Iranian pastor Youcef Nadarkhani is still alive and recent reports of his execution are false, according to the American Center for Law and Justice (ACLJ), which was able to confirm on March 26 that the imprisoned evangelical minister's death sentence for apostasy has not been carried out.
Many followers of Nadarkhani's case grew alarmed after a purported image of the pastor was in wide circulation on the Internet. The image shows the Iranian pastor blindfolded, standing on gallows next to a noose while two armed guards stand behind him.
This image fueled rumors that Nadarkhani had in fact been executed. Iran has a history of executing prisoners without warning, sometimes leaving the body of the executed at the family's doorstep, according to the ACLJ.
The ACLJ has confirmed that the image, which has reportedly been in circulation since July 2011, is a fake and the execution rumors are false. The organization stipulates that the false execution reports and images may be a part of a misinformation campaign initiated by the Iranian regime.
Regardless of the misinformation's source, the ACLJ confirms that the rumors could have a potentially negative effect on Nadarkhani's release.
The ACLJ announced on Feb. 21 that a death order had been issued for the Iranian pastor, who has been imprisoned since Oct. 2009. Nadarkhani was initially arrested for protesting the mandatory teaching of Islam in his children's school, but his charges were later changed to apostasy and attempting to evangelize Muslims.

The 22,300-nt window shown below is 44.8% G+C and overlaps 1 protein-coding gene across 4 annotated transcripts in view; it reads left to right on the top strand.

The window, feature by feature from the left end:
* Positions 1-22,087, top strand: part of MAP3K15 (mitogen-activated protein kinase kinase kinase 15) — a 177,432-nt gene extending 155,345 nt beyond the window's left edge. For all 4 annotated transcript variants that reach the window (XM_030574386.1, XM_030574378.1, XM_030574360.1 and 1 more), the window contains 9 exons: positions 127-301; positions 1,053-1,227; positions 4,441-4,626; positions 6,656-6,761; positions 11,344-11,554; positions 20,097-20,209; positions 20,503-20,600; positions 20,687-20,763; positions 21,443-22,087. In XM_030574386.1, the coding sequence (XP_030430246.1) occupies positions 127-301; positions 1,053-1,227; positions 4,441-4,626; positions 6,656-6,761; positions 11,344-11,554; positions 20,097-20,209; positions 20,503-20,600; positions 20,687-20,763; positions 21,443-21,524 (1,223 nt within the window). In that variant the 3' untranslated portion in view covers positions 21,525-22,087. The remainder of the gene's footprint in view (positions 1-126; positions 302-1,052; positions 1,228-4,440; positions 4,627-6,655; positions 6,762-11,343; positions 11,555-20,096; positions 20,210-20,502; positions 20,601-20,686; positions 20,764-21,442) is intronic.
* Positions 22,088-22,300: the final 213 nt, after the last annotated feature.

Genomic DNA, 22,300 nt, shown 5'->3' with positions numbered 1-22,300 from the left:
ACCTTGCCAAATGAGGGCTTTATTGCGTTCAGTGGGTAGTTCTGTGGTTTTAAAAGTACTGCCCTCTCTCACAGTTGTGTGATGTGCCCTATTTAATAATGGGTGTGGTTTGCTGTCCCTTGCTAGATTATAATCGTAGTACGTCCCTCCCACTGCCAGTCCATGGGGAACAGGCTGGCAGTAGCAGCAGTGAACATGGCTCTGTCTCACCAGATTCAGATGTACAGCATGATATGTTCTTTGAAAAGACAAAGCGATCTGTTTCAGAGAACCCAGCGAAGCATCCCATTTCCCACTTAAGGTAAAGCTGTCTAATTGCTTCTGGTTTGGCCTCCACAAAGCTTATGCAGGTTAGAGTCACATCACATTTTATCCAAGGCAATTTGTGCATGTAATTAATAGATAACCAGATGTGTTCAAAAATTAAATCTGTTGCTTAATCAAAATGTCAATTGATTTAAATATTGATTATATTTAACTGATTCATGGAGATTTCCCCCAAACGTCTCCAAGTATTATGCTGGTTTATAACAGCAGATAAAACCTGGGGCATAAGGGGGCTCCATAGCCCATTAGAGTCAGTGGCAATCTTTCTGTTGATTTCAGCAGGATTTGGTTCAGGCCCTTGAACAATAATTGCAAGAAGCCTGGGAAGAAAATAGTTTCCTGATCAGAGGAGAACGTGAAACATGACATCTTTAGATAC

Many critics argue that Iran should have issued a verdict by now, but is stalling Nadarkhani's case in order to lessen international pressure.
His case has gained a large amount of international support, as many countries recognize Iran's violation of human rights, as stated in the Universal Declaration of Human Rights.
The American Center for Law and Justice has played a large role in ensuring Nadarkhani's case be heard. In mid-February, the nonprofit organization began the "Tweet for Youcef" campaign, which has garnered support from around the world. The campaign uses Twitter to inform users of Nadarkhani's plight.
Iran has continued to defend its imprisonment of Nadarkhani, saying that the country is not in violation of its human rights laws.
"Christianity and Judaism are preached in Iran. We have a number of synagogues; we have a number of churches. But there is no need to humiliate, to offend Islam," Iranian envoy Mohammad Javad Larijani said at a United Nations human rights meeting in mid-March.
Larijani reportedly went on to say that Nadarkhani, an evangelical Christian, "offended Islam" by preaching Christianity.